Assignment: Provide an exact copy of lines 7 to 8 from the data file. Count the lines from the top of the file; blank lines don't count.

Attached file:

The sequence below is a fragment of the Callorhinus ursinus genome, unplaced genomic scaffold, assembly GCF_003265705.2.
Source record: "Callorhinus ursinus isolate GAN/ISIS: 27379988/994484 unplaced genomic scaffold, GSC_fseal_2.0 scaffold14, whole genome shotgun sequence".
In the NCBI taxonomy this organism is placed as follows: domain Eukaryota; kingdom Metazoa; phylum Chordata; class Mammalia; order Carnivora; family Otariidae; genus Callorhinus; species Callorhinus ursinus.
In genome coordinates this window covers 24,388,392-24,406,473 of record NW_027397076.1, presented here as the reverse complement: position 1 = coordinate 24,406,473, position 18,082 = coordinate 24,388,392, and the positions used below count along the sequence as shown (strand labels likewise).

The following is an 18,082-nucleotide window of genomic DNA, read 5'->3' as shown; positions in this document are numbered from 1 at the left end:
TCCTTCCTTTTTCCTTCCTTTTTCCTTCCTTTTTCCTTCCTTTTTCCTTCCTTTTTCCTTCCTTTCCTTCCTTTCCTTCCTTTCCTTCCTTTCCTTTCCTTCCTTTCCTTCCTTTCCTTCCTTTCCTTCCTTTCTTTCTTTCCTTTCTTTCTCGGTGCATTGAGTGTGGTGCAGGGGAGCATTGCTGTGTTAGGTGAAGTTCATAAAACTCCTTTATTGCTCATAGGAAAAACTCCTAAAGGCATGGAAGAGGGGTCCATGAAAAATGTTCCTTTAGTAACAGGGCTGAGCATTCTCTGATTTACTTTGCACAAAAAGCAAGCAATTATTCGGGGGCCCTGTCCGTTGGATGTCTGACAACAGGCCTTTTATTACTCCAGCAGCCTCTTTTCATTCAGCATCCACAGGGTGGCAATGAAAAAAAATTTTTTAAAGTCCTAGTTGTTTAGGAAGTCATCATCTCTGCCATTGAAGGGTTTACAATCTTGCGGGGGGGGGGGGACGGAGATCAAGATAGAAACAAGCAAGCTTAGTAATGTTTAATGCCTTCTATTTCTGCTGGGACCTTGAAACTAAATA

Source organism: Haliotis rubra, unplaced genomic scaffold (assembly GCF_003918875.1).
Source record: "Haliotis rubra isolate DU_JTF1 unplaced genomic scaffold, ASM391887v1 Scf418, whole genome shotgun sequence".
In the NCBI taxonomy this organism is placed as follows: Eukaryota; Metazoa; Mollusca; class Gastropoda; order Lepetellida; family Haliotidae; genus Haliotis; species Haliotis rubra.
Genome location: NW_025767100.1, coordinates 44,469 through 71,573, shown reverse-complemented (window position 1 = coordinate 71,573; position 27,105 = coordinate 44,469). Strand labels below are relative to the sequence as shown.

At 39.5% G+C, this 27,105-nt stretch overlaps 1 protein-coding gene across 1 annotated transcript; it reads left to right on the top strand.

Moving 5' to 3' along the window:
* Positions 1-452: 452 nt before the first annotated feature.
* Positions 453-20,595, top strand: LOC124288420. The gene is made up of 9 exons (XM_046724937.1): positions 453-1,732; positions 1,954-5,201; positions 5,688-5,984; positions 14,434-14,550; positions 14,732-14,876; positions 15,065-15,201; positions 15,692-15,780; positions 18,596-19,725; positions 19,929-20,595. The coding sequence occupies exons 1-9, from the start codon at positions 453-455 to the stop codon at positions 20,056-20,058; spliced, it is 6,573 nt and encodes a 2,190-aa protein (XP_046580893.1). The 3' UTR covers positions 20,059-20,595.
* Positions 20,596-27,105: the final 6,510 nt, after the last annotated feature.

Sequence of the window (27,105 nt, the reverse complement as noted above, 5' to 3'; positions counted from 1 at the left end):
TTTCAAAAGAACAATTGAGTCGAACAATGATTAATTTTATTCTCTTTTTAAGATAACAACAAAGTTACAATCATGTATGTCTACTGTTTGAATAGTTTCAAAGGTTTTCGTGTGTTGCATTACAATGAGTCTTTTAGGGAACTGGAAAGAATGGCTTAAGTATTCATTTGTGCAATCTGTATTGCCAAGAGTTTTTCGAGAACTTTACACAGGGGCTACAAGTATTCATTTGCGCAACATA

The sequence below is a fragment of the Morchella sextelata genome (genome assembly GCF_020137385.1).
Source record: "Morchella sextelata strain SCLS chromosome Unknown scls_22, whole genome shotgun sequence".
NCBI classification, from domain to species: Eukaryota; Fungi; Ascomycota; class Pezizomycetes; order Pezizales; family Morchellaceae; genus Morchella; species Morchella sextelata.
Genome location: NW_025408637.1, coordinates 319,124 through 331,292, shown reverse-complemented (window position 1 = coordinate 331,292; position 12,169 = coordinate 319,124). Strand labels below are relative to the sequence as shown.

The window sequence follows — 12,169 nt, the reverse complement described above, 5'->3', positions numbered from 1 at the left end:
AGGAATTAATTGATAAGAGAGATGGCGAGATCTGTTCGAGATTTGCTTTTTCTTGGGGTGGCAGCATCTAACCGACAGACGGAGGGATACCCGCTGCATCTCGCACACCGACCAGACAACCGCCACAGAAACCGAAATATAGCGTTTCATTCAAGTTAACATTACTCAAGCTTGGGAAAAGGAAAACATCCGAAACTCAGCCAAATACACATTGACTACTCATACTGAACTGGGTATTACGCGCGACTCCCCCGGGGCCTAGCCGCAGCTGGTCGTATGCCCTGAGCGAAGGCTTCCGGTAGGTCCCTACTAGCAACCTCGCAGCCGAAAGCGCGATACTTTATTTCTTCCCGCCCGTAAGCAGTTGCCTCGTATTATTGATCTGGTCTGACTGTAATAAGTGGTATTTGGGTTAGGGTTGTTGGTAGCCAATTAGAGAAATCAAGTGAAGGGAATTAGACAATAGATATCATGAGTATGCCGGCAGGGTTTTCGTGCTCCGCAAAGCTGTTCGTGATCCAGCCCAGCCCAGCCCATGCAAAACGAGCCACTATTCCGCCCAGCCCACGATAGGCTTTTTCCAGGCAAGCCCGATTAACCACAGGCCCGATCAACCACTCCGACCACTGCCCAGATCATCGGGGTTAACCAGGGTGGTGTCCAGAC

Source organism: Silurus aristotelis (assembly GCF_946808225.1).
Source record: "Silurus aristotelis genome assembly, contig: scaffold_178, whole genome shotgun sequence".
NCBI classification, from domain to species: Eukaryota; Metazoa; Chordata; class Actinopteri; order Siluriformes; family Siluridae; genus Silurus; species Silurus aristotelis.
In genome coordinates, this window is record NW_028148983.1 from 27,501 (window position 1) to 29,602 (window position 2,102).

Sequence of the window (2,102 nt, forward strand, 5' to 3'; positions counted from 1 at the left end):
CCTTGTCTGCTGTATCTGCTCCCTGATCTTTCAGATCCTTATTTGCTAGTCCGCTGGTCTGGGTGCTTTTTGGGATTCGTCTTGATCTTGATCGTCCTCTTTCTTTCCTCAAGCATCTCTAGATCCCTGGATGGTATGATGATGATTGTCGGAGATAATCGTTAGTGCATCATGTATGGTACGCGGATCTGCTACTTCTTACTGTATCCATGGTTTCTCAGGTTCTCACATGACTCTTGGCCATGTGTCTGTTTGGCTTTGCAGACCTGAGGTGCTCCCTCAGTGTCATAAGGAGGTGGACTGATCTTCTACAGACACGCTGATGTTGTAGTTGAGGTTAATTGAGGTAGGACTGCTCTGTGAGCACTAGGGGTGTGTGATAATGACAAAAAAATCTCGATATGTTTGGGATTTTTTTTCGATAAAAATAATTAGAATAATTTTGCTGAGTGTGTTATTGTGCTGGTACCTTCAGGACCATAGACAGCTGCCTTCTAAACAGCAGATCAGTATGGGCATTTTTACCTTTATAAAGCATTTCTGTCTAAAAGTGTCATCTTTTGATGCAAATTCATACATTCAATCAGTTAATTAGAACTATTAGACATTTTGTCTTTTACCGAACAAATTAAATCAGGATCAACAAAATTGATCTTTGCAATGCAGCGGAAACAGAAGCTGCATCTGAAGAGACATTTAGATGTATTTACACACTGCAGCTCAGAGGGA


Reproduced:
Source organism: Haliotis rubra, unplaced genomic scaffold (assembly GCF_003918875.1).
Source record: "Haliotis rubra isolate DU_JTF1 unplaced genomic scaffold, ASM391887v1 Scf418, whole genome shotgun sequence".